Hi David. The larger world of Civil War publishing, as you point out, is full of “drek”. And you also point out that, for various reasons, the larger world of Civil War blogging is full of drek. And just as “we” are all aware of who the “reputable” publishers are, “we” are also well aware of who the “reputable” bloggers are. There’s a learning curve in both cases, and rather than travel it some folks would rather just not get on the path. They prefer to “throw the babies out with the bathwater.” Also, as the comments feature on most blogs proves, there is no shortage of reviewers and editors in the blogosphere – many more than in the print publishing world. And the critiques are out there for the world to see.

23 03 2012
Ted Savas

Just to be clear, my reply was a tongue-in-check twist on the original phrasing, turned back against the traditional print publishing world.

One of the most eyebrow-raising aspects of publishing I stumbled across when I began was the downright pathetic shape of some manuscripts submitted by authors with, shall we say, well-recognized names in the business. Some of these guys I was reading when I was a teenager; others only in the last decade or so. We have turned several titles into awardwinners with my own publishing house because of the work I or one of my editors personally puts into it. What is certain is that these “authors” had amazing editors at other presses who labor in obscurity to make them look good to the CW reading public.

As Bob Krick once told me, “Some people can write well and not research a damn, some are great researchers but can’t turn a phrase to save their lives, and a few can do both.” Bob is so right. And as I have also discovered, most of those who can’t write think they can, and love to take credit for it.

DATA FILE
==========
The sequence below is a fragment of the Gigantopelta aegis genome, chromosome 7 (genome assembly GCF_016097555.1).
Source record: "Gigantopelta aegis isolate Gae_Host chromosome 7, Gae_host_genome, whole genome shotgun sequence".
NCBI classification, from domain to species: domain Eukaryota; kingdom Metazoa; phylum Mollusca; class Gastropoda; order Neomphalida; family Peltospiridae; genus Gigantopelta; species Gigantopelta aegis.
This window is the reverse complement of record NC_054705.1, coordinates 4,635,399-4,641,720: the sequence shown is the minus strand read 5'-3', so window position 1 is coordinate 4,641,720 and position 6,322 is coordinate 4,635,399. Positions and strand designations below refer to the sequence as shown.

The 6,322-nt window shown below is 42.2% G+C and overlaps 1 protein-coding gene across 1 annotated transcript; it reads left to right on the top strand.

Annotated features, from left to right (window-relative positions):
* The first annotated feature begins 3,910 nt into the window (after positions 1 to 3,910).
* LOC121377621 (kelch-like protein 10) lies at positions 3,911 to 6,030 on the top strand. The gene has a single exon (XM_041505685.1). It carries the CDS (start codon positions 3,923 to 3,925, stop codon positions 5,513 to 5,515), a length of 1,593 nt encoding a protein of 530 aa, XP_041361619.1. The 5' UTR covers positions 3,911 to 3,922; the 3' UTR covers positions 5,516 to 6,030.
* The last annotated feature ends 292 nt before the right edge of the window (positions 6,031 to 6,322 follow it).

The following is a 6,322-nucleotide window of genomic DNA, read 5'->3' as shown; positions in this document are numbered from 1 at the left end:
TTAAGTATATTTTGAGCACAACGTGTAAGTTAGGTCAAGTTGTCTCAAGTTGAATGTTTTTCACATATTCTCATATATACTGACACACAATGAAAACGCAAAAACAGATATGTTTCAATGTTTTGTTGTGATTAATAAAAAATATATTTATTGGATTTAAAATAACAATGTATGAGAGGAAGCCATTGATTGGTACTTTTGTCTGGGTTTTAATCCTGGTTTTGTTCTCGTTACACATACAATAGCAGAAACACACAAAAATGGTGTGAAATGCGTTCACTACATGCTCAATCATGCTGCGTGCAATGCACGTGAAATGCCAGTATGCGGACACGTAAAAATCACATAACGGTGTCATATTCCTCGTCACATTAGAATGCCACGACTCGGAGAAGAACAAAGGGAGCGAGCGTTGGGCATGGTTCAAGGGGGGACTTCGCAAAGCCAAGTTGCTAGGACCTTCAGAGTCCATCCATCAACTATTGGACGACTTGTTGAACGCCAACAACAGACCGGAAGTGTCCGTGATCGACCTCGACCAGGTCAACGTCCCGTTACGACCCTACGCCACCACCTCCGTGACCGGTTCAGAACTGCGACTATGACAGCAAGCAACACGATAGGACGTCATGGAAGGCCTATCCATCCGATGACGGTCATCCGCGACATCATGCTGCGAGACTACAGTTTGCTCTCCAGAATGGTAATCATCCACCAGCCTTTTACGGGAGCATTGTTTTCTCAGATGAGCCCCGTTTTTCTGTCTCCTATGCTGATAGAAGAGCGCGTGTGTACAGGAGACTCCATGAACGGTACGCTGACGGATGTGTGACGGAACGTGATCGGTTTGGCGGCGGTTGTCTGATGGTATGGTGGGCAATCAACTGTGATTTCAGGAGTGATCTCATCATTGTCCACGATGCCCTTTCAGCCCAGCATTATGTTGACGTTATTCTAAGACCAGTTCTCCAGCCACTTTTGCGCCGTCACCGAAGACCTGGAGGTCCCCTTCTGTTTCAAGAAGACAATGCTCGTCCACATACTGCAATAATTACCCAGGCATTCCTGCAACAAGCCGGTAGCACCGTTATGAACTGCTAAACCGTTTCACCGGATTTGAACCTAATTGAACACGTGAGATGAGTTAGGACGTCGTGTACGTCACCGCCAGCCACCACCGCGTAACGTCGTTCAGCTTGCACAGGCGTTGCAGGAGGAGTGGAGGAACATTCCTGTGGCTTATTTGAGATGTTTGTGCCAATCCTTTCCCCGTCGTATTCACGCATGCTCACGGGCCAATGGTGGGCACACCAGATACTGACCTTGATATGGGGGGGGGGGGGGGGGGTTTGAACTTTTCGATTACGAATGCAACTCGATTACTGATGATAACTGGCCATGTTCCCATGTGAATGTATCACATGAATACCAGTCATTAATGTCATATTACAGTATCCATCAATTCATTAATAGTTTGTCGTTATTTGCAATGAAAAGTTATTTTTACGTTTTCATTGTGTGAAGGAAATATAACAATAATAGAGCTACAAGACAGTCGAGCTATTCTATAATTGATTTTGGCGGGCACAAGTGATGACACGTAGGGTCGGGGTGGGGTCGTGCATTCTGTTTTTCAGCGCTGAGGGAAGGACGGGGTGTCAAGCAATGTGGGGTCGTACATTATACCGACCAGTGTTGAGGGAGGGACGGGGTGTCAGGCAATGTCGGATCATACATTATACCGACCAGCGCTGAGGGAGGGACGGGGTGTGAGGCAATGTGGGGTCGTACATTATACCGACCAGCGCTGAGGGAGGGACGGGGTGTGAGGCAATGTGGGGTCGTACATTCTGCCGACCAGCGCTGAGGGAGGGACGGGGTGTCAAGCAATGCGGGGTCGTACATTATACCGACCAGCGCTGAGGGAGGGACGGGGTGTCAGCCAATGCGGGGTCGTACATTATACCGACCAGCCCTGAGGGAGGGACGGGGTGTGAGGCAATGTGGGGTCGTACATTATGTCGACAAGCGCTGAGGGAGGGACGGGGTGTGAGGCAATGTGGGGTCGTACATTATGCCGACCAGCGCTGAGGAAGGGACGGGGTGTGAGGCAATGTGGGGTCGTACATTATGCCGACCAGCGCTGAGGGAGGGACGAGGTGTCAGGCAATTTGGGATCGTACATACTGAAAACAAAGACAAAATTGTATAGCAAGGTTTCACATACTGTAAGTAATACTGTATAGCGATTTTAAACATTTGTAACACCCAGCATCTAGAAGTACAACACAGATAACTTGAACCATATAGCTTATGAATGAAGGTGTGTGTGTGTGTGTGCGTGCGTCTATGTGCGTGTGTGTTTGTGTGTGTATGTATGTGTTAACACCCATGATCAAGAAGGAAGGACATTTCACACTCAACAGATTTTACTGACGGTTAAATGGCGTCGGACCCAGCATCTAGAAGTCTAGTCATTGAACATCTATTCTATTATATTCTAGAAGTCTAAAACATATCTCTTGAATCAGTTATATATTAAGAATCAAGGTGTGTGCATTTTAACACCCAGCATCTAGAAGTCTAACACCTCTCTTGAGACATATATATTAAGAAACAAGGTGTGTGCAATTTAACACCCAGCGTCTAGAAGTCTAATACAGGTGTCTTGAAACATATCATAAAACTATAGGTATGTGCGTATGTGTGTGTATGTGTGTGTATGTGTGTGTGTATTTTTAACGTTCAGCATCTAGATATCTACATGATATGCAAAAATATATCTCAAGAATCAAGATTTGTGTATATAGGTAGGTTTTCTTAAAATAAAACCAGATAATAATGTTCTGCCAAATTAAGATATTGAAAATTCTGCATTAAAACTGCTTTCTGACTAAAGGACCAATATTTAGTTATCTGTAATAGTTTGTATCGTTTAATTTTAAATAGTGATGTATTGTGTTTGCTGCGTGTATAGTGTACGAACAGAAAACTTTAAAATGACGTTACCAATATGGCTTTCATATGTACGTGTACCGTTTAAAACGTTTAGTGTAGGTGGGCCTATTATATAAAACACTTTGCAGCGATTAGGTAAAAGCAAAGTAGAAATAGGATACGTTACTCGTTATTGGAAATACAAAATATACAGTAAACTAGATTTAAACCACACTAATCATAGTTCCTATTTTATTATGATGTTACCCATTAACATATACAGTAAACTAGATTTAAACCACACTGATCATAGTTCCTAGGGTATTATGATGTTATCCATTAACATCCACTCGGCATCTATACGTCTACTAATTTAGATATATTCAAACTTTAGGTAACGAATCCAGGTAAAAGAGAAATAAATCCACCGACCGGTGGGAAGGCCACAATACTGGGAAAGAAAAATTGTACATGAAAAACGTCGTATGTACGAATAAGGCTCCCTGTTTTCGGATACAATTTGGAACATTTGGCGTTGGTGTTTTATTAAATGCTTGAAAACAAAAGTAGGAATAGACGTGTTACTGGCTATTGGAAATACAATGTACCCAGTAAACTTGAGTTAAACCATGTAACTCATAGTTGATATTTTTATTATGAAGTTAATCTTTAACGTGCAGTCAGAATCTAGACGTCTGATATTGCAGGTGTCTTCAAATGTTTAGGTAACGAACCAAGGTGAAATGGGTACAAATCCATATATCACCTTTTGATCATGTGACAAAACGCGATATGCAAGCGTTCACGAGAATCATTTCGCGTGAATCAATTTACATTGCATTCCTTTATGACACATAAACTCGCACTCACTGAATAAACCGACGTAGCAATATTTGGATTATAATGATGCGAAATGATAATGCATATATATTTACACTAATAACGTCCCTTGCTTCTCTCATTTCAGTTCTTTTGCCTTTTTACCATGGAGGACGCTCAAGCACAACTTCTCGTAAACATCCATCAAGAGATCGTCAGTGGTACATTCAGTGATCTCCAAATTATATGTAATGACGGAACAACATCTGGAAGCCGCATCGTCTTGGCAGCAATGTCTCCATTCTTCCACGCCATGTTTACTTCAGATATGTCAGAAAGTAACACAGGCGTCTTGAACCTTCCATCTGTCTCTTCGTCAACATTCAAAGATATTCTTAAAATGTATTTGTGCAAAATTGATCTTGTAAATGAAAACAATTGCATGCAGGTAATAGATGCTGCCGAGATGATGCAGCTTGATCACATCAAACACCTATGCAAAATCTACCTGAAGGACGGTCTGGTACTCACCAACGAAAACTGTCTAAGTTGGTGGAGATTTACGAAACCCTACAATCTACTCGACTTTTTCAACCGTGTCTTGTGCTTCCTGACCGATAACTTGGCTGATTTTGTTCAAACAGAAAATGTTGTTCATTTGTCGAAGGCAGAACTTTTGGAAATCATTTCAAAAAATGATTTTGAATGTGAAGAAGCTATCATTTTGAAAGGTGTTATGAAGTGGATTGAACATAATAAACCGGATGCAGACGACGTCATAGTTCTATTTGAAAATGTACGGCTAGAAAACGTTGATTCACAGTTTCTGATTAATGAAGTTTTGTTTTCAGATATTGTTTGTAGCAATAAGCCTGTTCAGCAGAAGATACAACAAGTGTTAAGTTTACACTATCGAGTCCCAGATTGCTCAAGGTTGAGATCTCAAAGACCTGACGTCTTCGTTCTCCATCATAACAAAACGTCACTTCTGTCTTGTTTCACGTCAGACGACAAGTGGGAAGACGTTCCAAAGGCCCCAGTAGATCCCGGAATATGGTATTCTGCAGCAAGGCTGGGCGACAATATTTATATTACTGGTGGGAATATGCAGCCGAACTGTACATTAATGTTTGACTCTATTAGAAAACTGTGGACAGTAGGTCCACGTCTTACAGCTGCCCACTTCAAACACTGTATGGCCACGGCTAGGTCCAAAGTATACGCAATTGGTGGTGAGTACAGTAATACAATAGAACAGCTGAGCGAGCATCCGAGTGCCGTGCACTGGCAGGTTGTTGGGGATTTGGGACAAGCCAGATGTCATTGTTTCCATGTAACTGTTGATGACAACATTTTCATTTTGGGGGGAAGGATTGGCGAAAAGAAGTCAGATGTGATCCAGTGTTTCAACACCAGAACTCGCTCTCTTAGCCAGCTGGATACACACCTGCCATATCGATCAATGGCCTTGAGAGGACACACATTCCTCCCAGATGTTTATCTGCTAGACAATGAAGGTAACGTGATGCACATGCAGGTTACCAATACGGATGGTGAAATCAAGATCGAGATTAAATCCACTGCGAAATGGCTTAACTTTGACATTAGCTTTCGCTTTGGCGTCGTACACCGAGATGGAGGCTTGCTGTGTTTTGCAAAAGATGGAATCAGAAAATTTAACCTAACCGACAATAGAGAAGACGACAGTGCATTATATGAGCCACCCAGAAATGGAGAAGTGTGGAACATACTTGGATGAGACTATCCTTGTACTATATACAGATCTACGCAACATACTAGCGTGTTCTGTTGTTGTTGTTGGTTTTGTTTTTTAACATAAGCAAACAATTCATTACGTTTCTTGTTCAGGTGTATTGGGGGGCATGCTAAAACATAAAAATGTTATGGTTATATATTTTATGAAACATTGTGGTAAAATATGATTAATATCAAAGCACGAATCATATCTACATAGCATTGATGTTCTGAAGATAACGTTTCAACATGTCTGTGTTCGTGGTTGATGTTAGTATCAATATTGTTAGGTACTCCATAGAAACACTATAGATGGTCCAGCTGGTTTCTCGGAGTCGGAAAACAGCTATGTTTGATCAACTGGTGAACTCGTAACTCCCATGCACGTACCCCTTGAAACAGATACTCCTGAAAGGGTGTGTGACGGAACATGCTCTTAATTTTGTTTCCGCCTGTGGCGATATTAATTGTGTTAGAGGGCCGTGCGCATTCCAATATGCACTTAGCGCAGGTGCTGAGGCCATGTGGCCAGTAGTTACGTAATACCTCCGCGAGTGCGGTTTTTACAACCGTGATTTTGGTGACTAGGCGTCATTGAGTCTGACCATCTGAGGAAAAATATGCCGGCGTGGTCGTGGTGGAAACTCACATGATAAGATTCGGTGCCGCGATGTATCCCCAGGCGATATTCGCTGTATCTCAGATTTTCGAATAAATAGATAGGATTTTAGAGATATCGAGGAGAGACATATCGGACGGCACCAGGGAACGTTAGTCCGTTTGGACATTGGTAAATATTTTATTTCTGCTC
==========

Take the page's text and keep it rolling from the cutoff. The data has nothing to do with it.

23 03 2012
David L

I was well aware that Ted Savas was being humorous in his post, but he has once again made my point for me. The blogoshere is overly full of useless and incompetent junk. I know that I can avoid what I want to avoid, but there are times when the comments sections for posting go on and on and on about unimportant/ill-informed opinions (much as I am about to do here). As you and I have discussed in person, I am of the proud luddite tradition, althopugh I am trying to be more open-minded about the blogosphere. It’s very hard to do, however, when even the reputable bloggers start to take on a “holier-than-thou” self-important tone. It can all be very off-putting and exhausting.

23 03 2012
Harry Smeltzer

Just in case my original thoughts are being obscured, the main thrust of my commentary is that Gallagher’s column really doesn’t say much. Other than the airing of his grievances in three (I think it was three) specific cases, there’s not much there there. He says you can find good and bad stuff on Civil War blogs. OK. Nothing to get bent out of shape about there, is there? That’s something we could say about anything. You can find good movies and bad movies on TV. You can get good food and bad food in restaurants. If we think there is some sort of superior quality control in any one field of endeavor we’re going to be very disappointed eventually. I’m reading a lousy book from the U of Alabama Press right now. Fer Chrissakes, I’m published!

23 03 2012
Kevin Levin (@KevinLevin)

“The blogoshere is overly full of useless and incompetent junk.”

The Internet is full of worthless websites, but that is not a reason not to use it. As you rightly point out, there are ways to sift through the crap. That is exactly what we should be teaching in our classrooms.

23 03 2012
Ted Savas

David. I am not doing anything unintentionally.

24 05 2012
Letter to CWT on Gary Gallagher on CW Bloggers « Bull Runnings

[...] Gray column in the preceding issue. The letter was pretty much a recap of thoughts I wrote about here. I really don’t think Gallagher’s “criticisms” were harsh on blogs and [...]